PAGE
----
The Passion of New Eve by Angela Carter

1977 Club
I’m participating in The 1977 Club this week which is hosted by Kaggsy’s Bookish Ramblings and Simon at Stuck in a Book. I’m also reading The Honourable Schoolboy by John le Carre, but I still have 100 or so pages of that one to read.

The Passion of New Eve cover

The Passion of New Eve by Angela Carter was first published in 1977, which is why I read it. It really isn’t my sort of book. It’s well enough written but is extremely weird and I suppose when it was written it was hailed as some sort of feminist wonder read. Each to their own. I suspect the author had recently visited the US and she just let her imagination run wild into a future it could be heading for.

Evelyn (a man) lives in London but by chapter two he has travelled to New York, a place that all of his American friends had warned him about. It’s a lot worse than he could have imagined though as society has completely broken down and it’s mayhem, it’s a bit of a civil war situation and everyone’s out for themselves. After some adventures Evelyn decides it might be safer outside the city, but that’s when all his troubles really begin.

After getting lost in the desert he’s kidnapped by a young woman, taken back to an underground society of women headed by a large multi-breasted fertility goddess who performs a sex change on him – hey presto, now Evelyn is Eve.

After escaping from there he/she ends up at the home of Zero who’s a one-legged, one-eyed pirate type who has seven young female followers, they’re all supposed to be his wives and he decides that Eve will be his eighth, she has no say in the matter. This part seems a bit Manson family-ish and that had certainly been in the news not long previously. Bizarrely Zero blames an old movie actress called Tristessa for his infertility and he thinks she lives somewhere in the desert. He uses his helicopter to track her down and things get even weirder. Eventually Eve ends up in the hands of a heavily armed army of right-wing supposedly Christian schoolboys and paedophilia is added to the mix.

There’s a lot more of course but I’ve already written more than I usually do about the storyline of a book. In this book gender is flexible and I suppose in its day that was a strange thought, but now it seems that it’s quite common for people to choose which gender they want to be. I’m just not that interested as I think of people as people not a sex.

So this was a weird read by an author who nicked ideas from various places, it might have shocked readers back in the day but as often happens with science- fiction some things have just about caught up with it.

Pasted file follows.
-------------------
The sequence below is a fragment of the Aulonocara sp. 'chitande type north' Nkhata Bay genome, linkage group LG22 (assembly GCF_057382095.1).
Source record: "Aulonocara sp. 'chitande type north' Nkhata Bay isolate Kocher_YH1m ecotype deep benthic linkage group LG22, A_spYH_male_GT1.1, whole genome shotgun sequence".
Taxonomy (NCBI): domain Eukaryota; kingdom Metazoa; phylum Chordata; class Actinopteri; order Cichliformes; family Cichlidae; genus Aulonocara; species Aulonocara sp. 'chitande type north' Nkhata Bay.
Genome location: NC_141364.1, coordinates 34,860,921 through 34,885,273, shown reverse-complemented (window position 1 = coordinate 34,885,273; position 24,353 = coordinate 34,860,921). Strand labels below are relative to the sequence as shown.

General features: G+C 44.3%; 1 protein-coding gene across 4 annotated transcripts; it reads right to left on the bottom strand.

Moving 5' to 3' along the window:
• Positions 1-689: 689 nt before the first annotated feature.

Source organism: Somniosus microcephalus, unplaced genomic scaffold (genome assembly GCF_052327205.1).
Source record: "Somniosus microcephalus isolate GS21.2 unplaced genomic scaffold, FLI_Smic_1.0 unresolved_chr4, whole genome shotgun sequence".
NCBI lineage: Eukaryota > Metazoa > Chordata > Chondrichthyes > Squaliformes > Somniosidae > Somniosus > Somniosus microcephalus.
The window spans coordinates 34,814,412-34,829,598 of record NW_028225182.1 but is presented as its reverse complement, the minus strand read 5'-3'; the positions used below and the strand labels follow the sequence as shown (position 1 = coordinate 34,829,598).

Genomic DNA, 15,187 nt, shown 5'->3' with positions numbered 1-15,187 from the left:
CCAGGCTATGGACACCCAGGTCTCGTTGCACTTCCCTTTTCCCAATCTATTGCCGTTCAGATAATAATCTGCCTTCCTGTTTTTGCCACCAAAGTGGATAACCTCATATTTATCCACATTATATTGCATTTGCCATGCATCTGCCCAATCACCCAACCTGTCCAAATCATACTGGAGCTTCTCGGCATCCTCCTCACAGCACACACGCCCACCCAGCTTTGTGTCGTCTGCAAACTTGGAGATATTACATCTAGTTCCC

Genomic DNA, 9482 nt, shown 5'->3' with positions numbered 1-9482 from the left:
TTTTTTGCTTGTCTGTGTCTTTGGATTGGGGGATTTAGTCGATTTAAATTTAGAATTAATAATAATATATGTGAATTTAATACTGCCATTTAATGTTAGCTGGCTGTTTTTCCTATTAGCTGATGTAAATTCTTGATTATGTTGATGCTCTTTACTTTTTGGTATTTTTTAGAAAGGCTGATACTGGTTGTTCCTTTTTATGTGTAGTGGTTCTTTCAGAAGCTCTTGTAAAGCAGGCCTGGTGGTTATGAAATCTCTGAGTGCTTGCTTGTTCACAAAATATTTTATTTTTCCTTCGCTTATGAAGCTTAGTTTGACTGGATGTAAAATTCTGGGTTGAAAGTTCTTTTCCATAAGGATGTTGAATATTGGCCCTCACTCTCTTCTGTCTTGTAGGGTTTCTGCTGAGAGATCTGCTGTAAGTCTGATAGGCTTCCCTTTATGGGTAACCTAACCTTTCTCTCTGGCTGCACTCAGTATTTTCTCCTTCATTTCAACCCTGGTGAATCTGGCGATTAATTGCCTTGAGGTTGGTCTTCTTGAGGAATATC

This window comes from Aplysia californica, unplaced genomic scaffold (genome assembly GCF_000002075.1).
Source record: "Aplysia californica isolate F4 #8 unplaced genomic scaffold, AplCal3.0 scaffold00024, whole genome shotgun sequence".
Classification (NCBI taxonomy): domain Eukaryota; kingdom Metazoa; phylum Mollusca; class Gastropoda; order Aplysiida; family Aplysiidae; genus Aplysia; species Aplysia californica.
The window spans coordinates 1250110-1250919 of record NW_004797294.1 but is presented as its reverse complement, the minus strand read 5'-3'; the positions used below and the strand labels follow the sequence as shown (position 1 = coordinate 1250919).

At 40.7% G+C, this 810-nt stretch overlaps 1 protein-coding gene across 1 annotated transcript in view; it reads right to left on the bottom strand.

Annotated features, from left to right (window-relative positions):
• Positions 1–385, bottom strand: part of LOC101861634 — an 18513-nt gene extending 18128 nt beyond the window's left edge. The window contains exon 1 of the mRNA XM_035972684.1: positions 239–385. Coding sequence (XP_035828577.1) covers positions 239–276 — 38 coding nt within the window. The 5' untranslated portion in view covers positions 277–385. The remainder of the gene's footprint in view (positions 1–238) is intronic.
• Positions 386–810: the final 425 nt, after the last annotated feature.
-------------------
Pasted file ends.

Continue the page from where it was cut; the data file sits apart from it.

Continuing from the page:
This is the first book by Angela Carter that I’ve read but I have a few more in the house so I’ll eventually give her another go – sometime.

Thanks Kaggsy and Simon for setting this up.

Long weekend and books

This weekend was a long one in this part of Scotland, for schools anyway, and there are just four weeks left of this term and then it’s the summer holidays.

I made the mistake of walking into town on Friday and I couldn’t manage to get past the Salvation Army shop without going in to scrutinise their bookshelves. The result of that was that I ended up with three more books added to my TBR pile. I only chose two to begin with but when I took them to the counter the chap there said It’s three for £1 so I just had to go and find another one. The chap obviously thought he was helping me but I think he is what is nowadays called an addiction enabler.

The books are:

Stormy Petrel by Mary Stewart, it was first published in 1991 but this is a brand new Hodder and Stoughton and I know that I haven’t read this one yet.

Doorways in Drumorty by Lorna Moon which is a collection of short stories which are set in the author’s home village of Strichen in Aberdeenshire at the turn of the century. It’s a reprint and the book was first published in 1926. It looks unread but spookily when I got it home I noticed that a man had written his name on the inside cover and it was the same name as my late father-in-law, and his name wasn’t a common one.

The third one which I had my arm twisted to choose is The Passion of New Eve by Angela Carter. I haven’t read anything by her yet and frankly it sounds a wee bit weird but it’s a Virago and I usually really like them so I’m ever hopeful. Again the book looks unread but then all of my books are still in pristine condition after I’ve finished with them too, even the paperbacks.

So Friday was bad enough book purchase-wise but on Saturday we went to Abernyte which is an antique centre near Dundee, not with the intention of buying things, more with a view to get rid of some of what will be excess furniture when we downsize. But of course there are a couple of booksellers there and I just couldn’t resist the temptation to scan their shelves, the result of which is that I found an old Angela Thirkell hardback, The Duke’s Daughter. I’m really chuffed with that one because I have just started Peace Breaks Out by the same author and I didn’t have any others by her after that. It’s nice to have one waiting to be read as I count them as comfort books.

Back to the decorating tomorrow. What an exciting life I lead!